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Council calls for transport equity

Greater Wellington Regional Council is calling for greater transport equity as the central government pushes to decarbonise private vehicles.

In a draft submission to the government’s draft long-term electric vehicle charging strategy, Transport Committee chair Thomas Nash and Climate Committee chair Penny Gaylor raised concerns that the strategy does not respond to growing transport inequity.

According to the Ministry of Business, Innovation, and Employment, the strategy includes a range of initiatives – including targets to provide charging stations every 150 to 200 kilometres on main highways, a public charger for every 20 to 40 electric vehicles in urban areas, and public charging at community facilities in all towns with 2000 or more people.

“We encourage the ministry to include actions within the strategy to include more innovative ways to provide wider access to electric vehicles, rather than purely relying on organic uptake through private ownership,” Nash and Gaylor said.

The duo said the high purchase cost of an electric vehicle [between $40,000 and upwards of $80,000] makes the possibility of owning an electric vehicle a “pipe dream” for many median and lower-income earners in New Zealand.

It is likely that attempts to incentivise the uptake of electric vehicles will result in increased inequity within the transport system, Nash and Gaylor said.

“Those who can afford electric vehicles are able to make use of subsidies and other incentives, while many people on lower incomes, who are statistically more likely to live further from their places of work and have more fixed hours, are forced to continue to rely on older, less reliable ICE [powered by gasoline] vehicles.”

Nash and Gaylor said GRWC broadly supports the strategy because it aligns with the strategic objectives of the Greater Wellington draft Regional Policy Statement [RPS] and the Regional Land Transport Plan, because there is an existing directive to reduce greenhouse gas emissions from transport, reduce the use and consumption of non-renewable transport fuels, and seek efficient use of existing transport network infrastructure.

The RPS aims to maximise a mode shift from private vehicles and support the uptake of low and zero-carbon transport modes, which includes electric vehicles.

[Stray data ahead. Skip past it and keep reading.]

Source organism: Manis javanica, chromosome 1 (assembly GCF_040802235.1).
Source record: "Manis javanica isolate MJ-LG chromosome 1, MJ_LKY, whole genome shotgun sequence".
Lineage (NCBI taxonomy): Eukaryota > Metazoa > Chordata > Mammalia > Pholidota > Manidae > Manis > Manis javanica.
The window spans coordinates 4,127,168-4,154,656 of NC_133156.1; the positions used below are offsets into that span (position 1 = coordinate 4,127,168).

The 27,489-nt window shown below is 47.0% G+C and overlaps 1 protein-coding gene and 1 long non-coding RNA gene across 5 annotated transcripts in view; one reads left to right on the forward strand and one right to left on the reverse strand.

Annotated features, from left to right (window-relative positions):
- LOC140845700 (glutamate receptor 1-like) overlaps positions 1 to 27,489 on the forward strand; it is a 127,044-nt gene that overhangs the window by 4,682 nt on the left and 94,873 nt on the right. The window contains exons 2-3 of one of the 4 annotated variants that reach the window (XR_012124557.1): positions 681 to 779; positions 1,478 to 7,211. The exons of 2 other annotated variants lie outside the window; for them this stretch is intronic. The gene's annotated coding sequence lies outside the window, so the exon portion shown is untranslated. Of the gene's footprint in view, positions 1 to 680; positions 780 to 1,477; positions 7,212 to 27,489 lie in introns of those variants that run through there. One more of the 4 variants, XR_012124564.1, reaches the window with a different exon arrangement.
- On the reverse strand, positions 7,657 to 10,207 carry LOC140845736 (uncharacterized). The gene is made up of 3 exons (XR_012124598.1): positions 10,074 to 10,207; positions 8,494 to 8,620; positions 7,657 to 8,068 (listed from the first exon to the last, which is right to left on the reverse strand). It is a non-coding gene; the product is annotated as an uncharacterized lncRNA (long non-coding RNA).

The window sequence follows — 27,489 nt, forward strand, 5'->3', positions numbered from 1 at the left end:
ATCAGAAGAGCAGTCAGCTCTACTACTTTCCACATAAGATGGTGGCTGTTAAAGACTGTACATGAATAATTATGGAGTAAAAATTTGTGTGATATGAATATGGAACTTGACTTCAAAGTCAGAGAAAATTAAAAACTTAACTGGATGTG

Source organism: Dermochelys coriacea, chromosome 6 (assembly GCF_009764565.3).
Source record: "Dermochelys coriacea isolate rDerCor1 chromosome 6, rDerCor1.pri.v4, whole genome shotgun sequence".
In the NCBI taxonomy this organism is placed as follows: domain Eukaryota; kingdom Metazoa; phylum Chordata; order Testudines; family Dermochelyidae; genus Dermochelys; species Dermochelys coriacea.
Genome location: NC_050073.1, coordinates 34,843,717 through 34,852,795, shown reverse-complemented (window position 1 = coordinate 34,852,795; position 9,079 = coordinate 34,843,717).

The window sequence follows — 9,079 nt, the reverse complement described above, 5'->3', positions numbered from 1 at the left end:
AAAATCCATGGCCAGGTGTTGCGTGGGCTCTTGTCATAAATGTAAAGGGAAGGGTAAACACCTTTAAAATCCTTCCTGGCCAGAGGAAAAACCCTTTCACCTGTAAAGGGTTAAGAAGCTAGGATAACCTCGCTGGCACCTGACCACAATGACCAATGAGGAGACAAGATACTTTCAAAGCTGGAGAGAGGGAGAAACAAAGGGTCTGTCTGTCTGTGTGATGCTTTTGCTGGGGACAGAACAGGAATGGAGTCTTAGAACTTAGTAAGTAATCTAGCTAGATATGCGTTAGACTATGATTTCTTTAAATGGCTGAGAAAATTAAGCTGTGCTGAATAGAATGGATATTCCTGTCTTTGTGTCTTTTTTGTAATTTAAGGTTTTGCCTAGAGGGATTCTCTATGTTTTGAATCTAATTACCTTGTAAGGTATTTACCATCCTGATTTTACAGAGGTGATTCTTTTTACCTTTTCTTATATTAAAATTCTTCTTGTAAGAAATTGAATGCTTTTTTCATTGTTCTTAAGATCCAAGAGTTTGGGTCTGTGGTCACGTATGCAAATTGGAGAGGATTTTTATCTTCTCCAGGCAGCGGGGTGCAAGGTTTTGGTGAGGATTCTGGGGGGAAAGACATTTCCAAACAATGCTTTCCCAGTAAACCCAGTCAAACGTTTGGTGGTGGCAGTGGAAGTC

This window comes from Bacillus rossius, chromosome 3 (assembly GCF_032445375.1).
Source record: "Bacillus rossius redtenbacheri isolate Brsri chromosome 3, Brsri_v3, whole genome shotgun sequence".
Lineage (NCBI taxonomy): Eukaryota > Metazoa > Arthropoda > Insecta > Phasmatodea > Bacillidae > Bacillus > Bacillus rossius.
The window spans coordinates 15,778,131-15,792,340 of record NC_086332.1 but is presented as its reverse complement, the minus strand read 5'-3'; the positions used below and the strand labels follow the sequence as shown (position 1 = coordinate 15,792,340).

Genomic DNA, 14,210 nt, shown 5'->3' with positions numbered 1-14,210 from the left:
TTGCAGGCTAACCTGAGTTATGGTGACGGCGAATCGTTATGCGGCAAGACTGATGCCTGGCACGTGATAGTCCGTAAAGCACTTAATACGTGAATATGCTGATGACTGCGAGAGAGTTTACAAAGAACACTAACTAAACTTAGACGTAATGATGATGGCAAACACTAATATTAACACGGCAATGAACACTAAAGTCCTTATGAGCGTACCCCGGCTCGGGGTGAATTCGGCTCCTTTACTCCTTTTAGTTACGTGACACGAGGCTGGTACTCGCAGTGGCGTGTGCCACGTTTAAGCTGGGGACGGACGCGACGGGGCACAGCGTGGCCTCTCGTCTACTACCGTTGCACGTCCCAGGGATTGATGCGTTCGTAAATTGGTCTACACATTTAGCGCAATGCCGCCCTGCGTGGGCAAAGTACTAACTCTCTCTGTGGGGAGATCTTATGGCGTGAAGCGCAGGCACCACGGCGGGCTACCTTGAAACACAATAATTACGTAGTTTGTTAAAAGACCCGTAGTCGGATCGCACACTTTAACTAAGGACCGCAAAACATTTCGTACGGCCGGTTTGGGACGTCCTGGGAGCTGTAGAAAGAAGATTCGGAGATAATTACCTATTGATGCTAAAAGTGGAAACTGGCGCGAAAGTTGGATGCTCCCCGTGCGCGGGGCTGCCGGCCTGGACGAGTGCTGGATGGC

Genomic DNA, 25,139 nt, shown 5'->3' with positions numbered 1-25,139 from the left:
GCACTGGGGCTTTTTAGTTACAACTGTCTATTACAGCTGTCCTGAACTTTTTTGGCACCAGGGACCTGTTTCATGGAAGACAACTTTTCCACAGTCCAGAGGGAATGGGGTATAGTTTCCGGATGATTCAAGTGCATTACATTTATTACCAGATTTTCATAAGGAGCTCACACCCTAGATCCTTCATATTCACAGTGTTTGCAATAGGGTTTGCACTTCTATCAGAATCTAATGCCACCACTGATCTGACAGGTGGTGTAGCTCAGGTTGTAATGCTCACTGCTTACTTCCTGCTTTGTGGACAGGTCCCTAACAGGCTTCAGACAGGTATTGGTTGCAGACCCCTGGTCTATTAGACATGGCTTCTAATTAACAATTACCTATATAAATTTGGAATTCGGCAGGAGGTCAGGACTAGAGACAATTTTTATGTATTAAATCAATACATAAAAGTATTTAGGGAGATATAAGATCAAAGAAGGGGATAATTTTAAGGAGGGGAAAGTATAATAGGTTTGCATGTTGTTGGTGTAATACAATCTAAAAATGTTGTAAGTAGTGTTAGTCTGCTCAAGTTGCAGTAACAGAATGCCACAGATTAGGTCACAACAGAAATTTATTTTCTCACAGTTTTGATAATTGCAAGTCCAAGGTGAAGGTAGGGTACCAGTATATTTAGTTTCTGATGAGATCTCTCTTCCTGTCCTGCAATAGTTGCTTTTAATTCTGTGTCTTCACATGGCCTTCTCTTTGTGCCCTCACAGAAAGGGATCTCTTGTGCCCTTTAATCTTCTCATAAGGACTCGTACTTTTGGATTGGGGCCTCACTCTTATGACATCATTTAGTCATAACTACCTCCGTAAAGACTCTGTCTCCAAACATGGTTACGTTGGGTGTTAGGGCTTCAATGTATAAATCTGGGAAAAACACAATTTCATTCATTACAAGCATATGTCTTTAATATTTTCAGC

“The RPS direction is, however, broader than electric vehicle charging facilities and places emphasis on transport infrastructure and urban development, demonstrating efforts to minimise reliance on private vehicles and maximise the use of public and active transport modes,” Nash and Gaylor said.

Although electric vehicles are an important tool towards decarbonising transport, they noted, the Wellington region has also planned a wide range of approaches to decrease reliance on private vehicles and reduce carbon emissions.

One measure is providing a high-quality, reliable, emissions free public transport network and prioritising infrastructure to support users to feel safe when walking or cycling.

“With finite transport budgets already under increasing pressure, the role and significance of a strategy such as ‘Charging our Future’ must be realistically prioritised against the many other projects and activities currently underway that are contributing towards reducing emissions.”

Nash and Gaylor said it is the council’s view that – in order to be effective – the entity established to implement the strategy will need to bring together a diverse set of powers and responsibilities that currently sit under multiple different ministries.

The Transport Committee is due to discuss and approve the submission at today’s meeting.

Grace Prior
Grace Prior
Grace Prior is a senior reporter at the Wairarapa Times-Age with a keen interest in environmental issues. Grace is the paper’s health reporter and regularly covers the rural sector, weather, Greater Wellington Regional Council, and coastal stories.

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